A brief history of early apartment buildings in Toronto
Communal living (boarding houses, barracks, etc.) have existed in Toronto since the city's inception in the late 18th century. However, the first purpose-built apartment buildings - originally known as apartment houses - did not emerge in Toronto until 1899.
The emergence of purpose-built apartment buildings within Toronto was due to both their development and proliferation in other North American cities, as well as due to a rapid increase in the population of Toronto within the first decades of the 20th century that outpaced the availability of single-family dwellings.
1899 saw the issuance of the building permit for the St. George Mansions at the southwest corner of Harbord Street and St. George Street.
The St. George Mansions were completed by 1904 and were considered Toronto's first purpose-built apartment building. Richard Dennis notes in Toronto's First Apartment-House Boom: An Historical Geography, 1900-1920 (1989) that the earliest apartment buildings in Toronto were "large-scale luxury blocks" rather than middle-class efficiency apartments.
Dennis (1989) further notes that "by 1907, when the first list of apartment houses was published in the city directory, eight buildings were listed" (14).
Post-1907 saw a steady increase in the number of apartment buildings within Toronto alongside a building boom of apartments in the 1910s, albeit the post-1907 buildings were often less luxurious, smaller, and more utilitarian in scheme.
By 1918, City of Toronto Directories listed at least 290 apartment buildings within the City of Toronto.
ERA Architects note in their Toronto Building Typology Study: The Pre-War Apartment Building - Church-Wellesley Village (2018) that early apartment buildings in Toronto were often constructed on corner lots (including both streets and laneways) and had their first (ground) floor half a storey above street level as to allow basement suites and spaces to receive increased light.
ERA Architects (2018) also note that the names selected for early apartment buildings in Toronto often "evoked British royalty, a certain level of class, and even American symbols of modernity."
By 1912, purpose-built apartment buildings in Toronto were the subject of significant controversy due to their alleged facilitation of immorality (partly due to their appeal to individuals who could live on their own without constant supervision and restrictions on guests and various activities); privacy and sanitation related concerns; the emergence of landlord legislation; perceived risks to property values in the surrounding area; a loss of neighbourhood greenspace with the larger building footprints occupying most of the lot; and societal bias towards renters versus owners.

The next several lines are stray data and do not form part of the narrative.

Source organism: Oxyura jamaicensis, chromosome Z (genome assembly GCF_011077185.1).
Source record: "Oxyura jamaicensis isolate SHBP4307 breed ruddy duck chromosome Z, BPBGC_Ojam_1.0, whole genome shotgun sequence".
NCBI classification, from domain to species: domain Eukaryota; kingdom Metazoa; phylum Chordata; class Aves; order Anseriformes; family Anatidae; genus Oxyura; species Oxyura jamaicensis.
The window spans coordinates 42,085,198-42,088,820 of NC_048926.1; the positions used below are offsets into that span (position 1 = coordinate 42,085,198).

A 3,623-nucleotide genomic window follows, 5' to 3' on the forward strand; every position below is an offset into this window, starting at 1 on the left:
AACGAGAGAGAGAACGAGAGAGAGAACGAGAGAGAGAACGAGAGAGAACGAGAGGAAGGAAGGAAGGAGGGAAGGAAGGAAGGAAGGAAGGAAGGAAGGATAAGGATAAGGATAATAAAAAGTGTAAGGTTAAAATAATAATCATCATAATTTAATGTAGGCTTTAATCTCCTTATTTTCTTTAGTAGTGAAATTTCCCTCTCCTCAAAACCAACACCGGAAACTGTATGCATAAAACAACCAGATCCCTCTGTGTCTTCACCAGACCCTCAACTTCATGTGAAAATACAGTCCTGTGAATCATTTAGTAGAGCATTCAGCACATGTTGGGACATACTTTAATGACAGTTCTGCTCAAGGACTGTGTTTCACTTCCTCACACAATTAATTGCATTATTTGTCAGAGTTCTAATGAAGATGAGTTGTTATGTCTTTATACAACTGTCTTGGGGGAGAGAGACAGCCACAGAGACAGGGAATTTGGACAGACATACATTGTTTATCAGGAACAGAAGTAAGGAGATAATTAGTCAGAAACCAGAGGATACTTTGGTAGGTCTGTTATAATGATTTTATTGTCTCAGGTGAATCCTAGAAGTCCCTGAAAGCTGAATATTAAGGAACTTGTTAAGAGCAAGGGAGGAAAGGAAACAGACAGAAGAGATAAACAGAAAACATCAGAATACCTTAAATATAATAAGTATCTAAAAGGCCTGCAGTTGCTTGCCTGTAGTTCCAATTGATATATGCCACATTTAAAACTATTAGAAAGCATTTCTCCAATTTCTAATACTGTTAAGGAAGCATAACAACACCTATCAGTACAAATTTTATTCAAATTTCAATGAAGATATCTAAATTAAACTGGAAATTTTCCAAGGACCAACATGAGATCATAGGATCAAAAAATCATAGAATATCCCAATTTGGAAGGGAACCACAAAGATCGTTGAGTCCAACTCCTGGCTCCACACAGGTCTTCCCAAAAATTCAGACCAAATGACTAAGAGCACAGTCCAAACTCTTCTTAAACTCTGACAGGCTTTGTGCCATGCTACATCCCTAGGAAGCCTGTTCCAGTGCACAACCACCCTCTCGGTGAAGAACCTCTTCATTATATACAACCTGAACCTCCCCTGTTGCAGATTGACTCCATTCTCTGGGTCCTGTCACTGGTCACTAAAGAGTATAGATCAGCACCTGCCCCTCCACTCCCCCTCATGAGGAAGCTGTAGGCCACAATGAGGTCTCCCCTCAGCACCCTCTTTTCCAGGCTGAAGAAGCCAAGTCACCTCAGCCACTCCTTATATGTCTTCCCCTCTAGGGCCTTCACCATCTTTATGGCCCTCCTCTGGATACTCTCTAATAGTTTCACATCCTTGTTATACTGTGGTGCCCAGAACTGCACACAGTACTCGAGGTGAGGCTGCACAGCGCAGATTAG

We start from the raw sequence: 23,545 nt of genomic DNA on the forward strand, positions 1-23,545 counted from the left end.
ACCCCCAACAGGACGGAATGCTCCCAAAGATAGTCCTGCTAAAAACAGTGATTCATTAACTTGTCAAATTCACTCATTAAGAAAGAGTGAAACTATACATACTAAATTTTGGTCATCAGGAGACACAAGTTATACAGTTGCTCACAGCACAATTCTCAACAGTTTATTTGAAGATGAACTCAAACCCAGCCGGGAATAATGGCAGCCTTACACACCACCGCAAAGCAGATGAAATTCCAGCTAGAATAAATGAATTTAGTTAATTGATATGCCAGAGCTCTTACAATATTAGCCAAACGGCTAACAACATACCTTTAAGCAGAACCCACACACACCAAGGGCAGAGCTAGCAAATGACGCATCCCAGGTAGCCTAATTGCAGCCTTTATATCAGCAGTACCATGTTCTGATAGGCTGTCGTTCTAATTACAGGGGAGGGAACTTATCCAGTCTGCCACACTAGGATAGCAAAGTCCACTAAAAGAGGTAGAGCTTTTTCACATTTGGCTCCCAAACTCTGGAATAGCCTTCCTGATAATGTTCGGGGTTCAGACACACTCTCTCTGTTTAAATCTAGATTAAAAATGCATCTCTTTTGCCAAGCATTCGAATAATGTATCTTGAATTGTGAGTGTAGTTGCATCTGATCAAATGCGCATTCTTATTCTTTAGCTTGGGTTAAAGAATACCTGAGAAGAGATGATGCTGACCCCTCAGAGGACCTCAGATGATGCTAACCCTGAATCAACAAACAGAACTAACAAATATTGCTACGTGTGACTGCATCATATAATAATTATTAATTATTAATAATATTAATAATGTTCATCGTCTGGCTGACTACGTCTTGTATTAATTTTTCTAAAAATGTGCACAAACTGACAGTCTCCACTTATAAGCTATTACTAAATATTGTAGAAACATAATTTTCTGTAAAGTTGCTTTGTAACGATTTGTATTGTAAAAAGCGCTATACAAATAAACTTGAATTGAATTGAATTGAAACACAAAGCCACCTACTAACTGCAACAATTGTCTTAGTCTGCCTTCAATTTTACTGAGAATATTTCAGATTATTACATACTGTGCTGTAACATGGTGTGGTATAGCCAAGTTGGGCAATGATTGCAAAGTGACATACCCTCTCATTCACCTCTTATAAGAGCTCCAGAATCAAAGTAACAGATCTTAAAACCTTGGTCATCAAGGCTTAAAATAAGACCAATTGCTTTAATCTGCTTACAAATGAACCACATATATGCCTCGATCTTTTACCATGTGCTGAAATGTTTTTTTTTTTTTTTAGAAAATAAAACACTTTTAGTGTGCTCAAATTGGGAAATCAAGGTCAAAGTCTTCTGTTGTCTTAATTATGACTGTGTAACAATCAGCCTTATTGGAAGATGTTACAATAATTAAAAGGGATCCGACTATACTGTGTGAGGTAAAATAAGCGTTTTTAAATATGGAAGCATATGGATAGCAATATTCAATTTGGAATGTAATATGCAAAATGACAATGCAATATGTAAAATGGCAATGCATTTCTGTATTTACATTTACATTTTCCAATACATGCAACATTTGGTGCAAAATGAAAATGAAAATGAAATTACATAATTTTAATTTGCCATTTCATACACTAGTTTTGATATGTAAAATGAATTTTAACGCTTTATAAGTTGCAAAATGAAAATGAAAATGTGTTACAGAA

Calls emerged to prohibit the construction of new apartment buildings within pre-established residential areas. Eventually, Toronto City Council passed Bylaw 6061 to prohibit the construction of apartment buildings on specific streets (namely established streets that mostly contained houseform dwellings).
Developers could still appeal on a case-by-case basis for an exemption. Another bylaw was passed to limit the size of the buildings and mandate a set amount of outdoor space on the lot.
The Chief Medical Officer of Toronto - Dr. Charles Hastings (1858-1931) - also became involved in the debate with a public health focus on the tenement-like conditions in some Toronto apartment buildings.
In 1911-1912, Dr. Hastings testified to Toronto City Council with particular concerns over overpopulation, poor ventilation, the risk of fire, and some apartment building's internal rooms having no windows.
Controversy later emerged over Bylaw 6061, namely that the prohibition of new buildings was causing rents in existing buildings to skyrocket (some rents increased by 10% to 35%).
A collapse in the property market in 1913/1914 and the advent of World War I resulted in a shift of public focus away from the construction of new apartment buildings in Toronto.
During World War I fewer apartment buildings were constructed in Toronto. This was followed by an increase after the war that peaked with a building boom in 1928.
However, construction of new apartment buildings then declined over the following years due to the Great Depression.
Notably, during this period, the construction of new apartment buildings in many areas required individual bylaws to be passed allowing an exemption for each site.
Bylaw 6061 was altered in 1941 on the advice of the City Solicitor who considered it "was illegal for the Council to authorize violations of residential bylaws by passing amending by-laws, if such action was taken for the benefit of private individuals, and not in the general public interest."
Dennis (1989) further discerns that post-1941 the practice continued but "whole blocks or streets, rather than individual lots, were specified whenever an exemption was made."
Following World War II, the first apartment high-rise buildings were built in Toronto in the 1950s to 1970s. Condominiums first emerged in Toronto in the 1970s and 1980s.
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